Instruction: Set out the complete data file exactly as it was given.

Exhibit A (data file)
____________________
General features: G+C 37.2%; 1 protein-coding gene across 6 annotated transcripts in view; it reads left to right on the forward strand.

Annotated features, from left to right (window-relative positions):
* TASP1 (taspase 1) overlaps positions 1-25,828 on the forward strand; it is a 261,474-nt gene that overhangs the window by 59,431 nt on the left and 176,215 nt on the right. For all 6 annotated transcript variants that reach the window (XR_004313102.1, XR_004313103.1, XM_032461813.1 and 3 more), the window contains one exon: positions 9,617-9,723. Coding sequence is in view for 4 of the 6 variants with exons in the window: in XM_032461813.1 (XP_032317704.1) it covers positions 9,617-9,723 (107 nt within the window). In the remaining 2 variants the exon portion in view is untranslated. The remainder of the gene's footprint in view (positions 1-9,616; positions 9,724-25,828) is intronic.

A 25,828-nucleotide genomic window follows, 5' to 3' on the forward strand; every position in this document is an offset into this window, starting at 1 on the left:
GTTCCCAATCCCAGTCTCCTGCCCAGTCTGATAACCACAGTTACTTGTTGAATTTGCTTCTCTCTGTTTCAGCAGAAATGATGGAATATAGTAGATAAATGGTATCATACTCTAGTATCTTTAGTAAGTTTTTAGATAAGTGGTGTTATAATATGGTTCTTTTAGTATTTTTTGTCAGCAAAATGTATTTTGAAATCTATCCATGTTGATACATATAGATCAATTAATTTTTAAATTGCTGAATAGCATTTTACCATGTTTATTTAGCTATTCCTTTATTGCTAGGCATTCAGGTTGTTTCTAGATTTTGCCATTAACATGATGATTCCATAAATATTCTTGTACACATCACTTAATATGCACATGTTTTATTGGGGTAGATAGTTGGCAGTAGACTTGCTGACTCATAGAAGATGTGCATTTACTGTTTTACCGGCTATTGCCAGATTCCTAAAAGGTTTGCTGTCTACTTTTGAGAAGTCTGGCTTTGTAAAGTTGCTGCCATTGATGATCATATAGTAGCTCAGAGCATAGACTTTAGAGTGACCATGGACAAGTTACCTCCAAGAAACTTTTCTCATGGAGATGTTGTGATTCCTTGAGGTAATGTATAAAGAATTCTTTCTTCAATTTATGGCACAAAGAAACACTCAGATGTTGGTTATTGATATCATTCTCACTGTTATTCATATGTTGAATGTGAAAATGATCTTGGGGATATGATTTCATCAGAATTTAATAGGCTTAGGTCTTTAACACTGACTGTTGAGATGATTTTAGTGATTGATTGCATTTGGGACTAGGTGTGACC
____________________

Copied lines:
General features: G+C 37.2%; 1 protein-coding gene across 6 annotated transcripts in view; it reads left to right on the forward strand.

Annotated features, from left to right (window-relative positions):
* TASP1 (taspase 1) overlaps positions 1-25,828 on the forward strand; it is a 261,474-nt gene that overhangs the window by 59,431 nt on the left and 176,215 nt on the right. For all 6 annotated transcript variants that reach the window (XR_004313102.1, XR_004313103.1, XM_032461813.1 and 3 more), the window contains one exon: positions 9,617-9,723. Coding sequence is in view for 4 of the 6 variants with exons in the window: in XM_032461813.1 (XP_032317704.1) it covers positions 9,617-9,723 (107 nt within the window). In the remaining 2 variants the exon portion in view is untranslated. The remainder of the gene's footprint in view (positions 1-9,616; positions 9,724-25,828) is intronic.

A 25,828-nucleotide genomic window follows, 5' to 3' on the forward strand; every position in this document is an offset into this window, starting at 1 on the left:
GTTCCCAATCCCAGTCTCCTGCCCAGTCTGATAACCACAGTTACTTGTTGAATTTGCTTCTCTCTGTTTCAGCAGAAATGATGGAATATAGTAGATAAATGGTATCATACTCTAGTATCTTTAGTAAGTTTTTAGATAAGTGGTGTTATAATATGGTTCTTTTAGTATTTTTTGTCAGCAAAATGTATTTTGAAATCTATCCATGTTGATACATATAGATCAATTAATTTTTAAATTGCTGAATAGCATTTTACCATGTTTATTTAGCTATTCCTTTATTGCTAGGCATTCAGGTTGTTTCTAGATTTTGCCATTAACATGATGATTCCATAAATATTCTTGTACACATCACTTAATATGCACATGTTTTATTGGGGTAGATAGTTGGCAGTAGACTTGCTGACTCATAGAAGATGTGCATTTACTGTTTTACCGGCTATTGCCAGATTCCTAAAAGGTTTGCTGTCTACTTTTGAGAAGTCTGGCTTTGTAAAGTTGCTGCCATTGATGATCATATAGTAGCTCAGAGCATAGACTTTAGAGTGACCATGGACAAGTTACCTCCAAGAAACTTTTCTCATGGAGATGTTGTGATTCCTTGAGGTAATGTATAAAGAATTCTTTCTTCAATTTATGGCACAAAGAAACACTCAGATGTTGGTTATTGATATCATTCTCACTGTTATTCATATGTTGAATGTGAAAATGATCTTGGGGATATGATTTCATCAGAATTTAATAGGCTTAGGTCTTTAACACTGACTGTTGAGATGATTTTAGTGATTGATTGCATTTGGGACTAGGTGTGACC